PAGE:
Evensong 23rd February 2020
The Chariots of Israel and its Horsemen
2 Kings 2. 1-12
The Sunday before Lent gives us the mountain top before we plunge into the depths of the desert. Today’s recounting of overwhelming spiritual experiences are probably the least accessible things there can be to a northern European sensibility and spirituality.
Someone once recounted to me a story of two Yorkshiremen, talking after a show which had brought the house down. “Very funny, wasn’t it?”, said one. “I suppose so,” said the other. “If you like laughing”. I just wonder sometimes whether an English, even a Yorkshire, witness of the Transfiguration, or the ascension of Elijah, would have turned to their companion and said: “Well that’s all very well. But it won’t butter any parsnips, will it?”
Today is a day to reaffirm transcendence. It is true that in sharing our humanity God is ‘down to us’, and that in the minutiae and routine of our lives is the capacity for us to hear God’s voice and receive God’s love. But the early Fathers of the church soon realised that if God shared our life, in Christ, so we share the life of God, in Christ. The divine is part of us, and, if God is ‘down to us’, we are ‘up to God’. The whole of the Christian life is about being swept into the life of the Trinity, whose awe and overwhelming power are glimpsed in the whirlwind and the blinding light, in the presence of the law and the prophets on the mountain, in the cloud and the fire and the chariots and horsemen of Israel.
We are designed for transcendence and glory. We are shaped to be overwhelmed and full of awe. Flawed as we are, we are invited into the presence of God. Christ, through his death and resurrection opens that way to us, so that the horizon of the human being alive in Christ is not restricted to next week’s diary and that pressing deadline, the worries and joys of our family and friends, how we are to earn money and keep warm. Our horizon should also be like that of Elisha, looking to heaven. It should be like that of the disciples on the mountain with Christ, seeing him as he is eternally.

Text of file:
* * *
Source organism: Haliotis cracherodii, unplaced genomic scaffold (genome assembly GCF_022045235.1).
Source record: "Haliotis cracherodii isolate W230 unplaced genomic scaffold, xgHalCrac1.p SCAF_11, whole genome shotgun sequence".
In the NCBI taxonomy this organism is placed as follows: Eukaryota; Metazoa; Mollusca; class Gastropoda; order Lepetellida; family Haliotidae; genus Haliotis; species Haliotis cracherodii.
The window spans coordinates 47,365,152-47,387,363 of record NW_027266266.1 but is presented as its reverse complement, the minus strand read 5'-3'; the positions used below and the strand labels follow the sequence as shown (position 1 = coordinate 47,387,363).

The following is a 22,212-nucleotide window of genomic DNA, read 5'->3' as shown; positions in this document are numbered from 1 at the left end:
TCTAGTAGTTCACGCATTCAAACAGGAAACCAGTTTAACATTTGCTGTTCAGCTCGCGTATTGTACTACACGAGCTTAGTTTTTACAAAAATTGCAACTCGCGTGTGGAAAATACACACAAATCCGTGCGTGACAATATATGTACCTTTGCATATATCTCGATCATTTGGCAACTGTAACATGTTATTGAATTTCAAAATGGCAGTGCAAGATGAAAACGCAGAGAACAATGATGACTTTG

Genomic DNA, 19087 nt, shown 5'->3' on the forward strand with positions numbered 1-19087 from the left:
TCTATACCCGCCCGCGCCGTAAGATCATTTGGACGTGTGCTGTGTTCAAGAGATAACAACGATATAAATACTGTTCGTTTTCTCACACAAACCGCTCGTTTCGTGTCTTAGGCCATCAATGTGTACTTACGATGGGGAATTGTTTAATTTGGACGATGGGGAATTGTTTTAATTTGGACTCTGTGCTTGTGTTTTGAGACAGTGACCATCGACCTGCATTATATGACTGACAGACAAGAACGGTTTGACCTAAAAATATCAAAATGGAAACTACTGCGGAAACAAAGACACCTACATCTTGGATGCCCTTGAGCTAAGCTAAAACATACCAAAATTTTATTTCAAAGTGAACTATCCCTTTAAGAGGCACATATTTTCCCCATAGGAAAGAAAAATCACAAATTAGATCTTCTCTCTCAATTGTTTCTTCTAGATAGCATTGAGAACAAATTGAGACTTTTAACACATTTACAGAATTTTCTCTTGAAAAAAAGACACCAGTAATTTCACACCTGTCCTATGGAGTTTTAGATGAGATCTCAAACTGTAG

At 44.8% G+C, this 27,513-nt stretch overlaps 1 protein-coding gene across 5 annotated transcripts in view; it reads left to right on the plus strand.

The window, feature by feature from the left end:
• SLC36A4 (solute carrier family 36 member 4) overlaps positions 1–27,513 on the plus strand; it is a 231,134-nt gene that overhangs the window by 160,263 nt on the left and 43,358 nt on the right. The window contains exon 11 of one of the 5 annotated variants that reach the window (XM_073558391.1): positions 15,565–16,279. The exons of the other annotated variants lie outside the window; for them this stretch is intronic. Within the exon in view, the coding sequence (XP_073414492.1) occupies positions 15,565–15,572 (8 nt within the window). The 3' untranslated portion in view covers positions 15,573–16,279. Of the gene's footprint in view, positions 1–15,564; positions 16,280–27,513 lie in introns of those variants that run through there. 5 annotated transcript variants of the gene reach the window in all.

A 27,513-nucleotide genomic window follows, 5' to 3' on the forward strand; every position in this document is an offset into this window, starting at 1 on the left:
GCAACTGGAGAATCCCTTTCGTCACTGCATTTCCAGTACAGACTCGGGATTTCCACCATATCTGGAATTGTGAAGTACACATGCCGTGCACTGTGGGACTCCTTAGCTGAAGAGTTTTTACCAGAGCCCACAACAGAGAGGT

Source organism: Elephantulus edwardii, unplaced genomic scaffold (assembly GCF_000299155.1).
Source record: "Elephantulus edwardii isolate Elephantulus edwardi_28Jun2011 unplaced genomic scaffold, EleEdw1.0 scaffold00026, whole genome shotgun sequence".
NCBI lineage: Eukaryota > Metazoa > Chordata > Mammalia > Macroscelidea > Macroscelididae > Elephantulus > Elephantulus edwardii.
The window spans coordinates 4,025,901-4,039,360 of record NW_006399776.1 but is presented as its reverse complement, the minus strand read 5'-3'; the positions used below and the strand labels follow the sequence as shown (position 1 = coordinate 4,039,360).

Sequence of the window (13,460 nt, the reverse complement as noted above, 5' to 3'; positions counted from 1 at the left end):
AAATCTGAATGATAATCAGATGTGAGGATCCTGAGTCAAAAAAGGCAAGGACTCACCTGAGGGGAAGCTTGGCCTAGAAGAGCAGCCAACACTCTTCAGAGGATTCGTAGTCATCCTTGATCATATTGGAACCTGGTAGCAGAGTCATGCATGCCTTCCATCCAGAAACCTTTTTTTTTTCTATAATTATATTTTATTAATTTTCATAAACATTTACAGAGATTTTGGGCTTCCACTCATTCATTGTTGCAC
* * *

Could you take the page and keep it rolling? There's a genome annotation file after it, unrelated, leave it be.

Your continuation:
And of course, if it’s only that, then it won’t butter any parsnips. Yet my parsnip butterer is a soul, and this must be fed. It is not that there are transcendent experiences which are all very nice, and then in a dualistic way we set them aside and get on with our real life, like going back to work after a holiday. Such transcendent moments are who we are, and take their place in our complete humanity, so that our working and the buttering of our parsnips become part of a greater whole.
After the Transfiguration Jesus is plunged into a world of competing demands and incessant calls upon him. He does not go back to the mountain to do that ‘spiritual’ thing again. He reveals his glory by working with what is presented to him, healing a sick child, teaching about the way Elijah’s ministry is continued in John the Baptist, pointing to the religious tensions which will lead to his death, putting his life into context, leading his disciples.
After the ascension of Elijah, Elisha gets what he asked for, and takes on Elijah’s mantle. The next two things which happen are demanding and practical. He is asked to sort out a water purification problem, and then he gets shouted at by some badly behaved small boys, who make fun of his baldness. He purifies the water, and then teaches the boys a lesson. Let’s quickly pass over the fact that this involves utilising two she-bears to maul 42 of them. But remember the bears next time you call someone baldy.
Not far from here, in Somers Town, a remarkable piece of church mission and service a century ago resulted in the demolishing of slums and the erection of housing fit for humans to live in. The inspiration was a parish priest, Basil Jellicoe. Look him up. What I didn’t know was that he was a mystic, occasionally overwhelmed by visions of the divine. For him the transcendent and the installation of bathrooms went hand in hand. I read this week of him that: “His memorial is more than bricks and mortar; it is also a sacrament of families redeemed and saved”.
The transcendent does not set us apart. It throws us into the detail of our lives afresh, and feeds our souls to live to God’s glory. The liturgy and its setting are made for awe. The community in which we are set needs to meet souls so filled with God’s love and presence that they meet that awe too. The transcendent needs to be available in every aspect of our life. The divine is to be found in competing demands, in the giving of water, in meeting hostility, in saving lives, in the most humble and humdrum of situations. Without the glory we will give people only ourselves. Without the practical we will be of no earthly use.
We are approaching Lent. Perhaps you might aim this year not just to give up something, but to d to be open to awe, to glory, to space, to the mountain top. That could be here, in its beauty, its music and poetry. Or up a mountain. Or it could be in your kitchen, in a conversation, in the annoying phone call, in a conflict. It’s about giving the time and space over to allow the majesty of God to be revealed, and it might be overwhelming. It’s not very English. But it will feed your soul. And it might just feed someone else too.
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